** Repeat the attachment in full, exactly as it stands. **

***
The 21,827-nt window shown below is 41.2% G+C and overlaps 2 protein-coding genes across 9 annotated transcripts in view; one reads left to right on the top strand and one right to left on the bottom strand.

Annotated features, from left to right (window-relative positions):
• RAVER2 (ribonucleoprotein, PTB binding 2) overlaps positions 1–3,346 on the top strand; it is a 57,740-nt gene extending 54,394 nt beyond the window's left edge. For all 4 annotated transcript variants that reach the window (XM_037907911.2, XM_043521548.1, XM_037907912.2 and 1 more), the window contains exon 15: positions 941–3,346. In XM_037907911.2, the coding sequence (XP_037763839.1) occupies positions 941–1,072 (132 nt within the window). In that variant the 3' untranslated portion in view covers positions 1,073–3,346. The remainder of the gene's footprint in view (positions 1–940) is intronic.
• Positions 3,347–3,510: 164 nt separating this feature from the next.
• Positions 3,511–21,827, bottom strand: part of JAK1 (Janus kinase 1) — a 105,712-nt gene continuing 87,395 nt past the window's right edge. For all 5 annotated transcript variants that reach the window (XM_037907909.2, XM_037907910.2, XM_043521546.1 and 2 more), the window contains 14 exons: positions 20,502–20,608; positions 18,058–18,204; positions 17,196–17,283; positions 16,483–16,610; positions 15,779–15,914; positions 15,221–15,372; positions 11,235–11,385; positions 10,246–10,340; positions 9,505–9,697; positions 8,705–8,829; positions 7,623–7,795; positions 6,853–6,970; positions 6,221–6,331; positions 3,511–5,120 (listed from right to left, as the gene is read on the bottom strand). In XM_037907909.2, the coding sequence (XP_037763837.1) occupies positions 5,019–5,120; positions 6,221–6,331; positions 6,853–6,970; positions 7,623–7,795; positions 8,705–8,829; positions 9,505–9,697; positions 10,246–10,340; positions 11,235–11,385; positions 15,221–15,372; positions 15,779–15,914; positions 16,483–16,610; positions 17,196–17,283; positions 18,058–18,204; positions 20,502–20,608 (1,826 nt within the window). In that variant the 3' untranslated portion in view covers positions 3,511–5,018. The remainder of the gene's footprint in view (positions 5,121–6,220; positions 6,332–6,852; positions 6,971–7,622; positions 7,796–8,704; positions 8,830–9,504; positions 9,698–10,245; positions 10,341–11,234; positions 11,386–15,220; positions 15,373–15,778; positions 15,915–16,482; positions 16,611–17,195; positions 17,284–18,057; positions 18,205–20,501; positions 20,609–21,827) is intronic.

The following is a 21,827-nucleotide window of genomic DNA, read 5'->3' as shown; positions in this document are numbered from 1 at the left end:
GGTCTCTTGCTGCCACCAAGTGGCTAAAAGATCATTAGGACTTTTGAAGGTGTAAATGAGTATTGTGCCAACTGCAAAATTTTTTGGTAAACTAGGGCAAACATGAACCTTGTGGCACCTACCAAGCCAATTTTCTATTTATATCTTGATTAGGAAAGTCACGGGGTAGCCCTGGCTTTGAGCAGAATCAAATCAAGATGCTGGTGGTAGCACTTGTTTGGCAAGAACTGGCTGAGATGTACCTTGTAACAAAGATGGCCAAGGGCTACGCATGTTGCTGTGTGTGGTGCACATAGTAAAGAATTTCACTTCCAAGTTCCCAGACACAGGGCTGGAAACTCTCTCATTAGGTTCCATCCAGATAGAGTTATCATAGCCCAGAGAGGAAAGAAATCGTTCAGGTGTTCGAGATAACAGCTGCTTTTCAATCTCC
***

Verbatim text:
The 21,827-nt window shown below is 41.2% G+C and overlaps 2 protein-coding genes across 9 annotated transcripts in view; one reads left to right on the top strand and one right to left on the bottom strand.

Annotated features, from left to right (window-relative positions):
• RAVER2 (ribonucleoprotein, PTB binding 2) overlaps positions 1–3,346 on the top strand; it is a 57,740-nt gene extending 54,394 nt beyond the window's left edge. For all 4 annotated transcript variants that reach the window (XM_037907911.2, XM_043521548.1, XM_037907912.2 and 1 more), the window contains exon 15: positions 941–3,346. In XM_037907911.2, the coding sequence (XP_037763839.1) occupies positions 941–1,072 (132 nt within the window). In that variant the 3' untranslated portion in view covers positions 1,073–3,346. The remainder of the gene's footprint in view (positions 1–940) is intronic.
• Positions 3,347–3,510: 164 nt separating this feature from the next.
• Positions 3,511–21,827, bottom strand: part of JAK1 (Janus kinase 1) — a 105,712-nt gene continuing 87,395 nt past the window's right edge. For all 5 annotated transcript variants that reach the window (XM_037907909.2, XM_037907910.2, XM_043521546.1 and 2 more), the window contains 14 exons: positions 20,502–20,608; positions 18,058–18,204; positions 17,196–17,283; positions 16,483–16,610; positions 15,779–15,914; positions 15,221–15,372; positions 11,235–11,385; positions 10,246–10,340; positions 9,505–9,697; positions 8,705–8,829; positions 7,623–7,795; positions 6,853–6,970; positions 6,221–6,331; positions 3,511–5,120 (listed from right to left, as the gene is read on the bottom strand). In XM_037907909.2, the coding sequence (XP_037763837.1) occupies positions 5,019–5,120; positions 6,221–6,331; positions 6,853–6,970; positions 7,623–7,795; positions 8,705–8,829; positions 9,505–9,697; positions 10,246–10,340; positions 11,235–11,385; positions 15,221–15,372; positions 15,779–15,914; positions 16,483–16,610; positions 17,196–17,283; positions 18,058–18,204; positions 20,502–20,608 (1,826 nt within the window). In that variant the 3' untranslated portion in view covers positions 3,511–5,018. The remainder of the gene's footprint in view (positions 5,121–6,220; positions 6,332–6,852; positions 6,971–7,622; positions 7,796–8,704; positions 8,830–9,504; positions 9,698–10,245; positions 10,341–11,234; positions 11,386–15,220; positions 15,373–15,778; positions 15,915–16,482; positions 16,611–17,195; positions 17,284–18,057; positions 18,205–20,501; positions 20,609–21,827) is intronic.

The following is a 21,827-nucleotide window of genomic DNA, read 5'->3' as shown; positions in this document are numbered from 1 at the left end:
GGTCTCTTGCTGCCACCAAGTGGCTAAAAGATCATTAGGACTTTTGAAGGTGTAAATGAGTATTGTGCCAACTGCAAAATTTTTTGGTAAACTAGGGCAAACATGAACCTTGTGGCACCTACCAAGCCAATTTTCTATTTATATCTTGATTAGGAAAGTCACGGGGTAGCCCTGGCTTTGAGCAGAATCAAATCAAGATGCTGGTGGTAGCACTTGTTTGGCAAGAACTGGCTGAGATGTACCTTGTAACAAAGATGGCCAAGGGCTACGCATGTTGCTGTGTGTGGTGCACATAGTAAAGAATTTCACTTCCAAGTTCCCAGACACAGGGCTGGAAACTCTCTCATTAGGTTCCATCCAGATAGAGTTATCATAGCCCAGAGAGGAAAGAAATCGTTCAGGTGTTCGAGATAACAGCTGCTTTTCAATCTCC